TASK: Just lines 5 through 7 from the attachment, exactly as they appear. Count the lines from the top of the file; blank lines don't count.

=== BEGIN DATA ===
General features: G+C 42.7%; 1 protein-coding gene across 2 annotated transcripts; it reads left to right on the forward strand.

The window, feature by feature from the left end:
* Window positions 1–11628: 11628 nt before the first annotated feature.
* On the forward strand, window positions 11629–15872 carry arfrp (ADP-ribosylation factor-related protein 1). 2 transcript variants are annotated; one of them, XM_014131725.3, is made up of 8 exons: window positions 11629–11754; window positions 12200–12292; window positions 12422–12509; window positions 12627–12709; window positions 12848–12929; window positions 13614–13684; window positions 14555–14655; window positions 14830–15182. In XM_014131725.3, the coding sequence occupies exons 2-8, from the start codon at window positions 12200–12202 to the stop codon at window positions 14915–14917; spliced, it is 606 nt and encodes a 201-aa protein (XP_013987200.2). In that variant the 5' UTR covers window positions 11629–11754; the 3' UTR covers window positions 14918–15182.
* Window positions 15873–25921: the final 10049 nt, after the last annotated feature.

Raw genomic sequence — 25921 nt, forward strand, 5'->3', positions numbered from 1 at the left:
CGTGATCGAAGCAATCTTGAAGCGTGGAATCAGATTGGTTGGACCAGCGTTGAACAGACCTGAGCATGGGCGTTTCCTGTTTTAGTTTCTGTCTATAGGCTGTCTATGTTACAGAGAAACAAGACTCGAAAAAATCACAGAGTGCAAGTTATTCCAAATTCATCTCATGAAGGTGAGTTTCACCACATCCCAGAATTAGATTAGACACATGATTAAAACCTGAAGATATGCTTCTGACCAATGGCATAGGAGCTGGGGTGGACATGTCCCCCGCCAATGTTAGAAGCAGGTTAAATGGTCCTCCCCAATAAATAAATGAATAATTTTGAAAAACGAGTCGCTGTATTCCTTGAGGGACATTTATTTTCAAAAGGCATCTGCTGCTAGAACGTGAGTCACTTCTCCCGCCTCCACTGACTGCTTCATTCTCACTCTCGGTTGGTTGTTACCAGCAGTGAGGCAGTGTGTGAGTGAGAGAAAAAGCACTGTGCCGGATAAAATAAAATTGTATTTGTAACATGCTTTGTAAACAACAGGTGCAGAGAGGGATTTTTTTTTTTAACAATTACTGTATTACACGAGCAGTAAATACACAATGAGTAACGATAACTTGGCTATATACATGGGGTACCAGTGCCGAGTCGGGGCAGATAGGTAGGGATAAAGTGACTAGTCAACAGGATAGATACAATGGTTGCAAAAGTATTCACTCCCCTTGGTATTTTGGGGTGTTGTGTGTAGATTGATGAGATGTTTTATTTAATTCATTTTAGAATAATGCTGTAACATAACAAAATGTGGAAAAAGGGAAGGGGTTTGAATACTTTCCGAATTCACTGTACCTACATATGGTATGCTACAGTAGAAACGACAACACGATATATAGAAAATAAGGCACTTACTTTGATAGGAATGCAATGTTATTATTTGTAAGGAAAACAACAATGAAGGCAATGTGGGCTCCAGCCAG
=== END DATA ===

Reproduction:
* Window positions 15873–25921: the final 10049 nt, after the last annotated feature.

Raw genomic sequence — 25921 nt, forward strand, 5'->3', positions numbered from 1 at the left:
CGTGATCGAAGCAATCTTGAAGCGTGGAATCAGATTGGTTGGACCAGCGTTGAACAGACCTGAGCATGGGCGTTTCCTGTTTTAGTTTCTGTCTATAGGCTGTCTATGTTACAGAGAAACAAGACTCGAAAAAATCACAGAGTGCAAGTTATTCCAAATTCATCTCATGAAGGTGAGTTTCACCACATCCCAGAATTAGATTAGACACATGATTAAAACCTGAAGATATGCTTCTGACCAATGGCATAGGAGCTGGGGTGGACATGTCCCCCGCCAATGTTAGAAGCAGGTTAAATGGTCCTCCCCAATAAATAAATGAATAATTTTGAAAAACGAGTCGCTGTATTCCTTGAGGGACATTTATTTTCAAAAGGCATCTGCTGCTAGAACGTGAGTCACTTCTCCCGCCTCCACTGACTGCTTCATTCTCACTCTCGGTTGGTTGTTACCAGCAGTGAGGCAGTGTGTGAGTGAGAGAAAAAGCACTGTGCCGGATAAAATAAAATTGTATTTGTAACATGCTTTGTAAACAACAGGTGCAGAGAGGGATTTTTTTTTTTAACAATTACTGTATTACACGAGCAGTAAATACACAATGAGTAACGATAACTTGGCTATATACATGGGGTACCAGTGCCGAGTCGGGGCAGATAGGTAGGGATAAAGTGACTAGTCAACAGGATAGATACAATGGTTGCAAAAGTATTCACTCCCCTTGGTATTTTGGGGTGTTGTGTGTAGATTGATGAGATGTTTTATTTAATTCATTTTAGAATAATGCTGTAACATAACAAAATGTGGAAAAAGGGAAGGGGTTTGAATACTTTCCGAATTCACTGTACCTACATATGGTATGCTACAGTAGAAACGACAACACGATATATAGAAAATAAGGCACTTACTTTGATAGGAATGCAATGTTATTATTTGTAAGGAAAACAACAATGAAGGCAATGTGGGCTCCAGCCAG